PS - I'm upset at the removal of crossfire, it had such potential

Munchkin
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Re: Supressive Fire

Post by Munchkin » Thu Aug 25, 2011 6:19 pm

I see the leadership roll as encouraging your troops to act normally under a hail of fire.

Regardless, I think you need to keep wounds out of suppression fire. It should be a tactical choice: do I cause wounds or do I try and freeze that unit for an activation.

To my mind, if you are going to cause wounds in suppression fire you might as well tie the whole thing up in the one mechanic.

For eg: 'If a squad in cover receives 33*% casualties in one firing phase they must pass a leadership test or are suppressed for their next activation and may not move or fire. Squads in the open receiving 33*% casualties in one firing phase must make a leadership test or withdraw directly away from the enemy during their next activation.'

(*this is number pulled out of the air just to give you an idea)

My personal preference though is to have tactical fire (to cause wounds) and suppression fire as two separate choices.

CptYellow
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Re: Supressive Fire

Post by CptYellow » Thu Aug 25, 2011 7:15 pm

Jebus86 wrote:You are not shooting to miss. Normally you shoot at a target (a person) - effective use of ammo etc.

If your target is in cover you have two main options:

1) Wait for them to pop their heads up and take aimed shots (leaves you sitting out in the open in their 'kill zone' <- usually not good.) This rarely works as they are normally dug in - so you need to back off.

2) Get as much fire on the enemy position as fast as you can to keep their heads down or at least reduce the effectivness of their fire - usually to allow another squad to flank. The double fire idea was to simulate the fact you are not waiting to aim at a person but simply firing at a static position. In my experience I very rarely saw the enemy in these situations and relied on the accuracy of whoever spotted the muzzle flash to accurately identify their position. The 'waste' of ammo is balanced against the tactical advantage gained in being able to execute the flanking maneuver.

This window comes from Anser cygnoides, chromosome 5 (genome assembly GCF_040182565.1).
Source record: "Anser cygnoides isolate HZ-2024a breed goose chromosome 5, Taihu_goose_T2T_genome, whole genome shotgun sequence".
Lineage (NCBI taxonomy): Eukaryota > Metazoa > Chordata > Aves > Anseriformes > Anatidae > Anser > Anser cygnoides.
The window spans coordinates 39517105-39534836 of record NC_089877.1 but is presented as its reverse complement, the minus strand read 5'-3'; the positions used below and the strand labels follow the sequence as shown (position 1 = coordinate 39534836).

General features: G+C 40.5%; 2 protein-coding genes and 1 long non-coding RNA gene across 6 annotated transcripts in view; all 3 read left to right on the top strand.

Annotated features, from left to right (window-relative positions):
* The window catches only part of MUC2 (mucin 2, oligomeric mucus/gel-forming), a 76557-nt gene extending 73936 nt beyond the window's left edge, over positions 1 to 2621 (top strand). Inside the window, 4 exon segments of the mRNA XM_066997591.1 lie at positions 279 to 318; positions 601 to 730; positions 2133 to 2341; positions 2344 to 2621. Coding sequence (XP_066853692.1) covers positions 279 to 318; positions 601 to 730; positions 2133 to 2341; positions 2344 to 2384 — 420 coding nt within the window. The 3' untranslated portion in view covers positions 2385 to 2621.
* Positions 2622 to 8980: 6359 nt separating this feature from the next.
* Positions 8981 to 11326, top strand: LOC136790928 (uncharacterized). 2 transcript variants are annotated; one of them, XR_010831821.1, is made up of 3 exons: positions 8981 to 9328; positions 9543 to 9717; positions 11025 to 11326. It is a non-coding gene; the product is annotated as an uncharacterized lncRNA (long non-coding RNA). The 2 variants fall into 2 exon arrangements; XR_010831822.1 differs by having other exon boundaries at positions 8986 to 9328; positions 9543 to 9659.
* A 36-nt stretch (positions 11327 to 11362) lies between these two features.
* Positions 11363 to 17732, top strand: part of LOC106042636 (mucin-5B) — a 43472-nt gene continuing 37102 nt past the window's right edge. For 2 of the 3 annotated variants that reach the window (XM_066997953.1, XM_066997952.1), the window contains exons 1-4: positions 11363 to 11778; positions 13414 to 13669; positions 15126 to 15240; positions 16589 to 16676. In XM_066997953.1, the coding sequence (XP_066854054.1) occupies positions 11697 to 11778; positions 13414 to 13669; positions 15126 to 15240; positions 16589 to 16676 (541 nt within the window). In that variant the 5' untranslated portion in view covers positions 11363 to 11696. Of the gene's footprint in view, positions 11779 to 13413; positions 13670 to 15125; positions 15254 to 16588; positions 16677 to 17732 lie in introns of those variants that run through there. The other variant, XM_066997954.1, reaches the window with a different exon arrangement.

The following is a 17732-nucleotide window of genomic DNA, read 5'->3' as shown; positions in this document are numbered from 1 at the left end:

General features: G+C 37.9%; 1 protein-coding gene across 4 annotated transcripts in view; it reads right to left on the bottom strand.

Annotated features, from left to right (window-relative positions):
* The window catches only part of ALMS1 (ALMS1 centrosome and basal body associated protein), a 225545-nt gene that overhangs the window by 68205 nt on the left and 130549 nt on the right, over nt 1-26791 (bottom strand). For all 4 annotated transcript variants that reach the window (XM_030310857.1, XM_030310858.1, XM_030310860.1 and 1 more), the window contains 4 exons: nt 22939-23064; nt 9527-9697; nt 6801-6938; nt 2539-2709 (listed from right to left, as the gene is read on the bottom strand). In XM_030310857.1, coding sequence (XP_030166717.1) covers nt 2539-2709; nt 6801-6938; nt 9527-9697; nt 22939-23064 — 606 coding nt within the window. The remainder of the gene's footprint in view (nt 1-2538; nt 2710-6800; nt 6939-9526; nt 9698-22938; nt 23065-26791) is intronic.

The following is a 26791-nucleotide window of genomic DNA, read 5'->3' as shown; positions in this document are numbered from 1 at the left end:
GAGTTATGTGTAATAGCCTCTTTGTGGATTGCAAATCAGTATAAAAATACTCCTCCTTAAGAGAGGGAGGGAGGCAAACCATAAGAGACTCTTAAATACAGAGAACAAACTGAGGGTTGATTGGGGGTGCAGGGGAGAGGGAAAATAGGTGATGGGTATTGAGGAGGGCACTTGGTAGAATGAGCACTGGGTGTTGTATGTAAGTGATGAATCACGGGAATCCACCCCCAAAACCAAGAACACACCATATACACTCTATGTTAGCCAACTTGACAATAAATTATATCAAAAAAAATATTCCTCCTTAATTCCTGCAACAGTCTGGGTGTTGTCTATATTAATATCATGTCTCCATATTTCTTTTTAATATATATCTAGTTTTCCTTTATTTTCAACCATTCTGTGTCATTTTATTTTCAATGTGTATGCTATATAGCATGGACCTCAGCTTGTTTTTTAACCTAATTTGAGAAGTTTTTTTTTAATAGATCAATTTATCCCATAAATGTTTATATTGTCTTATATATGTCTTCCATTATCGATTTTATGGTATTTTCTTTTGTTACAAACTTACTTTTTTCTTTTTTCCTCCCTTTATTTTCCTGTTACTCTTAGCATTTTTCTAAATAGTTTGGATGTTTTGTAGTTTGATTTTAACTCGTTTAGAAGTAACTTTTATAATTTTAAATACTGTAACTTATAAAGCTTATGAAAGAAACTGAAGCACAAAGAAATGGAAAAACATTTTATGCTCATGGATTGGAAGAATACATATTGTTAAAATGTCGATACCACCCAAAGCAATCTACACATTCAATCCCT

This is true, and makes sense.
Jebus86 wrote:How you might want to turn this into a game mechanic is another question.
And that my friend is the million dollar question, looks like Matt has decided on the simplest form.
Munchkin wrote:I see the leadership roll as encouraging your troops to act normally under a hail of fire.
I was viewing it as, the leader says "Go to ground" or "Hit the dirt" or "Take cover" and the test checks to see who obeyed. Two sides to the same coin with different results I guess.
Munckin wrote:Regardless, I think you need to keep wounds out of suppression fire. It should be a tactical choice: do I cause wounds or do I try and freeze that unit for an activation.
I'm alone on the wounds thing, so I'll let it die. Just to be clear I initially only intended the wounds to be for crossfiring squads, but I ended up putting in normal suppression somehow.

CptYellow
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Re: Supressive Fire

Post by CptYellow » Thu Aug 25, 2011 7:21 pm

Jebus86 wrote:2) Get as much fire on the enemy position as fast as you can to keep their heads down or at least reduce the effectivness of their fire - usually to allow another squad to flank.
Just thought I should mention that when Matt playtested this on the live stream I noticed and pointed an obvious flaw. And that was that (with the way the mechanic was working at the time) the flanking squad was in a worse position after the suppression and move than before it. This was because the suppressed squad would potentially get to go first next turn and wake up and kill the flanking squad, where as if they just stayed where they were they wouldn't have died.

Matt acknowledged that and a discussion on how to fix the mechanic started, it ended up being that the unit can't un-suppress until AFTER it's NEXT activation.

vanishing
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Re: Supressive Fire

Post by vanishing » Fri Aug 26, 2011 12:08 am

Rather than extending the suppression time to 2 actions, couldn't suppression work by limiting the unit's next action (they need to take an "unsuppress" move or something) and give the suppressing squad an automatic overwatch against just their target squad in the next round? They could then interrupt anything the possibly unsuppressed target does, probably by trying to suppress them again.

This seems logical. When you're suppressing an enemy position you don't stop just because it's a new round. Although, it could be a little over powered since small units could tie up bigger units for a long time, unless they fail their suppression rolls. Balancing suppression probability might fix that.

Hayes300
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Re: Supressive Fire

Post by Hayes300 » Sat Oct 08, 2011 5:05 pm

i think that units supressed can blind fire with a severe shooting penalty